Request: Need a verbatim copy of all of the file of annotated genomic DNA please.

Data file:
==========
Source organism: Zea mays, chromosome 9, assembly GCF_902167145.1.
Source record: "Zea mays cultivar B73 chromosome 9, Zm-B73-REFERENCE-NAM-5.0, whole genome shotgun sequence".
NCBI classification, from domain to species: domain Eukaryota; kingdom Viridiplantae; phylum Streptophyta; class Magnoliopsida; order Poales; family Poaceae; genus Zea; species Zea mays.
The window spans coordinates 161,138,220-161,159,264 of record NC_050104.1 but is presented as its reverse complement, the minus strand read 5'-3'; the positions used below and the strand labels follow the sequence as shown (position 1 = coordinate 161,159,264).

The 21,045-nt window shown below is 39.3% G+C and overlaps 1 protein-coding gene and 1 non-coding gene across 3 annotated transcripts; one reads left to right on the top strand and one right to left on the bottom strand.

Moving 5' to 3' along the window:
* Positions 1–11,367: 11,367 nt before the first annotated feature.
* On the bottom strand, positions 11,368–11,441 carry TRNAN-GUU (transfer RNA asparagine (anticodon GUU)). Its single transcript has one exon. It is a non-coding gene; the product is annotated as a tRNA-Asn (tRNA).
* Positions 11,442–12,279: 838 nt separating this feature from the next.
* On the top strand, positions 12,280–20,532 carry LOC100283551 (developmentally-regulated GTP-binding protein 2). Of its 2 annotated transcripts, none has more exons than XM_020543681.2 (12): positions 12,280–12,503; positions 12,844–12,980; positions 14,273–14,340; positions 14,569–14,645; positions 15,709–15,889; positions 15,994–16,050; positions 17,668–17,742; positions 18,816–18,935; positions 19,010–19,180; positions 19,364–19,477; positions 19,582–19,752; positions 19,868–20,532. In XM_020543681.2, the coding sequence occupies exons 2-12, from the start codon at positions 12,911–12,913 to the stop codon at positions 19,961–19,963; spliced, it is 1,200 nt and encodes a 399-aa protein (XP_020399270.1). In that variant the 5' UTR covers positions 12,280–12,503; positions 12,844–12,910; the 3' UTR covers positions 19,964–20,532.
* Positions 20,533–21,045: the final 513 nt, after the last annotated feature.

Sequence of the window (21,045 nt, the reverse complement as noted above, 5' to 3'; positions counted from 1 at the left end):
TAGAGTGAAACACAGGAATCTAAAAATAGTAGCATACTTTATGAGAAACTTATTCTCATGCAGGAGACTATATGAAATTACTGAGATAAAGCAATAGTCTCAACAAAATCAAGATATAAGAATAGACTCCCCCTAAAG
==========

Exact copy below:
Source organism: Zea mays, chromosome 9, assembly GCF_902167145.1.
Source record: "Zea mays cultivar B73 chromosome 9, Zm-B73-REFERENCE-NAM-5.0, whole genome shotgun sequence".
NCBI classification, from domain to species: domain Eukaryota; kingdom Viridiplantae; phylum Streptophyta; class Magnoliopsida; order Poales; family Poaceae; genus Zea; species Zea mays.
The window spans coordinates 161,138,220-161,159,264 of record NC_050104.1 but is presented as its reverse complement, the minus strand read 5'-3'; the positions used below and the strand labels follow the sequence as shown (position 1 = coordinate 161,159,264).

The 21,045-nt window shown below is 39.3% G+C and overlaps 1 protein-coding gene and 1 non-coding gene across 3 annotated transcripts; one reads left to right on the top strand and one right to left on the bottom strand.

Moving 5' to 3' along the window:
* Positions 1–11,367: 11,367 nt before the first annotated feature.
* On the bottom strand, positions 11,368–11,441 carry TRNAN-GUU (transfer RNA asparagine (anticodon GUU)). Its single transcript has one exon. It is a non-coding gene; the product is annotated as a tRNA-Asn (tRNA).
* Positions 11,442–12,279: 838 nt separating this feature from the next.
* On the top strand, positions 12,280–20,532 carry LOC100283551 (developmentally-regulated GTP-binding protein 2). Of its 2 annotated transcripts, none has more exons than XM_020543681.2 (12): positions 12,280–12,503; positions 12,844–12,980; positions 14,273–14,340; positions 14,569–14,645; positions 15,709–15,889; positions 15,994–16,050; positions 17,668–17,742; positions 18,816–18,935; positions 19,010–19,180; positions 19,364–19,477; positions 19,582–19,752; positions 19,868–20,532. In XM_020543681.2, the coding sequence occupies exons 2-12, from the start codon at positions 12,911–12,913 to the stop codon at positions 19,961–19,963; spliced, it is 1,200 nt and encodes a 399-aa protein (XP_020399270.1). In that variant the 5' UTR covers positions 12,280–12,503; positions 12,844–12,910; the 3' UTR covers positions 19,964–20,532.
* Positions 20,533–21,045: the final 513 nt, after the last annotated feature.

Sequence of the window (21,045 nt, the reverse complement as noted above, 5' to 3'; positions counted from 1 at the left end):
TAGAGTGAAACACAGGAATCTAAAAATAGTAGCATACTTTATGAGAAACTTATTCTCATGCAGGAGACTATATGAAATTACTGAGATAAAGCAATAGTCTCAACAAAATCAAGATATAAGAATAGACTCCCCCTAAAG